Thesis-2010-Wang.pdf (4.17 MB)
The relationship between traffic congestion and road accidents: an econometric approach using GIS
thesisposted on 2010-05-14, 08:05 authored by Chao Wang
Both traffic congestion and road accidents impose a burden on society, and it is therefore important for transport policy makers to reduce their impact. An ideal scenario would be that traffic congestion and accidents are reduced simultaneously, however, this may not be possible since it has been speculated that increased traffic congestion may be beneficial in terms of road safety. This is based on the premise that there would be fewer fatal accidents and the accidents that occurred would tend to be less severe due to the low average speed when congestion is present. If this is confirmed then it poses a potential dilemma for transport policy makers: the benefit of reducing congestion might be off-set by more severe accidents. It is therefore important to fully understand the relationship between traffic congestion and road accidents while controlling for other factors affecting road traffic accidents. The relationship between traffic congestion and road accidents appears to be an under researched area. Previous studies often lack a suitable congestion measurement and an appropriate econometric model using real-world data. This thesis aims to explore the relationship between traffic congestion and road accidents by using an econometric and GIS approach. The analysis is based on the data from the M25 motorway and its surrounding major roads for the period 2003-2007. A series of econometric models have been employed to investigate the effect of traffic congestion on both accident frequency (such as classical Negative Binomial and Bayesian spatial models) and accident severity (such as ordered logit and mixed logit models). The Bayesian spatial model and the mixed logit model are the best models estimated for accident frequency and accident severity analyses respectively. The model estimation results suggest that traffic congestion is positively associated with the frequency of fatal and serious injury accidents and negatively (i.e. inversely) associated with the severity of accidents that have occurred. Traffic congestion is found to have little impact on the frequency of slight injury accidents. Other contributing factors have also been controlled for and produced results consistent with previous studies. It is concluded that traffic congestion overall has a negative impact on road safety. This may be partially due to higher speed variance among vehicles within and between lanes and erratic driving behaviour in the presence of congestion. The results indicate that mobility and safety can be improved simultaneously, and therefore there is significant additional benefit of reducing traffic congestion in terms of road safety. Several policy implications have been identified in order to optimise the traffic flow and improve driving behaviour, which would be beneficial to both congestion and accident reduction. This includes: reinforcing electronic warning signs and the Active Traffic Management, enforcing average speed on a stretch of a roadway and introducing minimum speed limits in the UK. This thesis contributes to knowledge in terms of the relationship between traffic congestion and road accidents, showing that mobility and safety can be improved simultaneously. A new hypothesis is proposed that traffic congestion on major roads may increase the occurrence of serious injury accidents. This thesis also proposes a new map-matching technique so as to assign accidents to the correct road segments, and shows how a two-stage modelling process which combines both accident frequency and severity models can be used in site ranking with the objective of identifying hazardous accident hotspots for further safety examination and treatment.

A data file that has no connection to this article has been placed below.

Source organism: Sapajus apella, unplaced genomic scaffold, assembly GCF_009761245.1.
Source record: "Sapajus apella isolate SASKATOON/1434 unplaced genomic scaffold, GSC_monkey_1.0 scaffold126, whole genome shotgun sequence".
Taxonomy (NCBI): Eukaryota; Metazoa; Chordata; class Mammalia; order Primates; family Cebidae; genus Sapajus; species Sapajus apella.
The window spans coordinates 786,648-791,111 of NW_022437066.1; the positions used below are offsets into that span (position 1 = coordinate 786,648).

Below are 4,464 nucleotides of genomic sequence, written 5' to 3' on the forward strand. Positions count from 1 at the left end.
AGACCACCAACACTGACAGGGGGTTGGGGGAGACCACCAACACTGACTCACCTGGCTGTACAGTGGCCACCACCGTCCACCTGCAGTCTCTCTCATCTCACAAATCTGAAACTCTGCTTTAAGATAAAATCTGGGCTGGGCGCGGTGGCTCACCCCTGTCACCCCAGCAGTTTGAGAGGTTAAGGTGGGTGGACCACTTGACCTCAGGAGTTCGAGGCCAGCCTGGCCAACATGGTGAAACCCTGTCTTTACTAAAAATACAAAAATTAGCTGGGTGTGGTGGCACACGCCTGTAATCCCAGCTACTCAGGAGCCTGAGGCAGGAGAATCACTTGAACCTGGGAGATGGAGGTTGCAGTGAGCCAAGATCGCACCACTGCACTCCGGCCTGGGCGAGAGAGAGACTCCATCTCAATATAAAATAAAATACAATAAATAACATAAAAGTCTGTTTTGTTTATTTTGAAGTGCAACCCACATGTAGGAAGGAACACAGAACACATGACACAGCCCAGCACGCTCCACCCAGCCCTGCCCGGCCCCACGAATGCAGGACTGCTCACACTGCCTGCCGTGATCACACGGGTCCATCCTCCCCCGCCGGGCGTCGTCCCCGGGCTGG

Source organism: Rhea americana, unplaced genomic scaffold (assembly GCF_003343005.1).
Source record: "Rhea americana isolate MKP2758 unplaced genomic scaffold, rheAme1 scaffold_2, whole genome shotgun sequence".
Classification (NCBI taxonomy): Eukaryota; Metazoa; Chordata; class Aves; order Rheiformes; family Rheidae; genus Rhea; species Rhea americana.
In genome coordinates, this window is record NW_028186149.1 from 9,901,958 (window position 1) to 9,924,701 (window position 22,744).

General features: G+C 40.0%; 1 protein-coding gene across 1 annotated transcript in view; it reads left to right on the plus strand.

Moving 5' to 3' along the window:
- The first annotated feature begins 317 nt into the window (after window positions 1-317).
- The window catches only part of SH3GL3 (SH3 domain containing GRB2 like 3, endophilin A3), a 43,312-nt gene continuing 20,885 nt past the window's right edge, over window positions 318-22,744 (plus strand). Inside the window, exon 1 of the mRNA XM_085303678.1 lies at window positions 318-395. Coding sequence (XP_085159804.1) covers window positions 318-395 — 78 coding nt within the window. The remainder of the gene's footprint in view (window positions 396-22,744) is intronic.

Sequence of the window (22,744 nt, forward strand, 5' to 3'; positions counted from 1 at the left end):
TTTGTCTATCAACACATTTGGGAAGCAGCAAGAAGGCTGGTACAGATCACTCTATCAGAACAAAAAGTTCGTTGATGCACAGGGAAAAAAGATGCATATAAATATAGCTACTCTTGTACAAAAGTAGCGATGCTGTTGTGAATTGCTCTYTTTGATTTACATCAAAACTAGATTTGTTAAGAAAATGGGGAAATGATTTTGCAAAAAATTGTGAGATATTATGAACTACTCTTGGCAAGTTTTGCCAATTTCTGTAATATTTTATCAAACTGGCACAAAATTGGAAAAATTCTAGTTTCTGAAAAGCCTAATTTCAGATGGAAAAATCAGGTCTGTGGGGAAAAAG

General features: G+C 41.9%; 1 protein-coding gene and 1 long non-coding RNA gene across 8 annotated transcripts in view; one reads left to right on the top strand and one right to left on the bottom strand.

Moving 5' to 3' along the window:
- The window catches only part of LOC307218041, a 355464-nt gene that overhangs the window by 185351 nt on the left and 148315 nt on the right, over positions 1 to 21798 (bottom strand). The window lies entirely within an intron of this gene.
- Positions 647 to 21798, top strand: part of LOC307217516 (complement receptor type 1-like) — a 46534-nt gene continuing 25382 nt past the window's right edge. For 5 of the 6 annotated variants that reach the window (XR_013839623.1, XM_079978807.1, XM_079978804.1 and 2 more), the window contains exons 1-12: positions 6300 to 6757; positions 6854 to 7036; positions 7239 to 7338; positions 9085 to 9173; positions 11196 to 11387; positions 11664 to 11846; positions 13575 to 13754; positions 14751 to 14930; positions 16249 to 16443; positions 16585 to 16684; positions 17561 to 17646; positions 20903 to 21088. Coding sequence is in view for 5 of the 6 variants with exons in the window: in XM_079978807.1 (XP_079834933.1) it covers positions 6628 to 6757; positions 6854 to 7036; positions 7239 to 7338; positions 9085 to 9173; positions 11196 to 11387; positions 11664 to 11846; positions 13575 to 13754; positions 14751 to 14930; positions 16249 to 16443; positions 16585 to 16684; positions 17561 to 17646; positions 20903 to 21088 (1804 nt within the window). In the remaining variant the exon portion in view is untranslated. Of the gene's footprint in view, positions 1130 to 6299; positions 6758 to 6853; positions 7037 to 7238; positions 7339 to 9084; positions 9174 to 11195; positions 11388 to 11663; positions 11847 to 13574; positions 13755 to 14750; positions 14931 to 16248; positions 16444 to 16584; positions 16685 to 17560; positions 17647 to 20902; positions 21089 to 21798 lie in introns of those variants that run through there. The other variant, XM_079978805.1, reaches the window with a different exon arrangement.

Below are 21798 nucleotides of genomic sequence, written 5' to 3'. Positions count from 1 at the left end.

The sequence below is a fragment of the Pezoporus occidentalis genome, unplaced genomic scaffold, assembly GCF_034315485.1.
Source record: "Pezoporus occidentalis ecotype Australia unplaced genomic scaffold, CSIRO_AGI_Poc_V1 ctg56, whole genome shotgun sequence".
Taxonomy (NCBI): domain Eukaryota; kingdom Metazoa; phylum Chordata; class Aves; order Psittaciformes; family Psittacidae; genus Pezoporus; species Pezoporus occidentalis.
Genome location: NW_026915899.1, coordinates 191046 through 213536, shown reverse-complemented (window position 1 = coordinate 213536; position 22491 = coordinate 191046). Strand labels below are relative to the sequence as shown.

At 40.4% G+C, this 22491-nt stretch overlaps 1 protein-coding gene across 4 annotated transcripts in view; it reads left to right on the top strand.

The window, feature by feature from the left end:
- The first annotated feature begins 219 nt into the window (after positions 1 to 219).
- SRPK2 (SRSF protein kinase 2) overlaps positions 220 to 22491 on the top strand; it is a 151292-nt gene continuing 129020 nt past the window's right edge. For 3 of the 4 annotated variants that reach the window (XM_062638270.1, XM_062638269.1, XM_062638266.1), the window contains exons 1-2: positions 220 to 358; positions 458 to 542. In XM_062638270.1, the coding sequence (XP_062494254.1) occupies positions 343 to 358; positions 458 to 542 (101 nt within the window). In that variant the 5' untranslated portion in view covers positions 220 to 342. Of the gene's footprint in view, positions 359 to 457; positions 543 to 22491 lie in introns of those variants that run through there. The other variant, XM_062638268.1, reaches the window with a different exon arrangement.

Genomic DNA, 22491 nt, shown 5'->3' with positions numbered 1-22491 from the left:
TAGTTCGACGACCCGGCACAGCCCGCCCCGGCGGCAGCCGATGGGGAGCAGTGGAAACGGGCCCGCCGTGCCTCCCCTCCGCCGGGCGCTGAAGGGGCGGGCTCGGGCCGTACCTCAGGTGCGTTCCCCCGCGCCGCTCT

- Architecture, Building and Civil Engineering
Publisher© Chao Wang
NotesA Doctoral Thesis. Submitted in partial fulfillment of the requirements for the award of Doctor of Philosophy of Loughborough University.
EThOS Persistent IDuk.bl.ethos.520403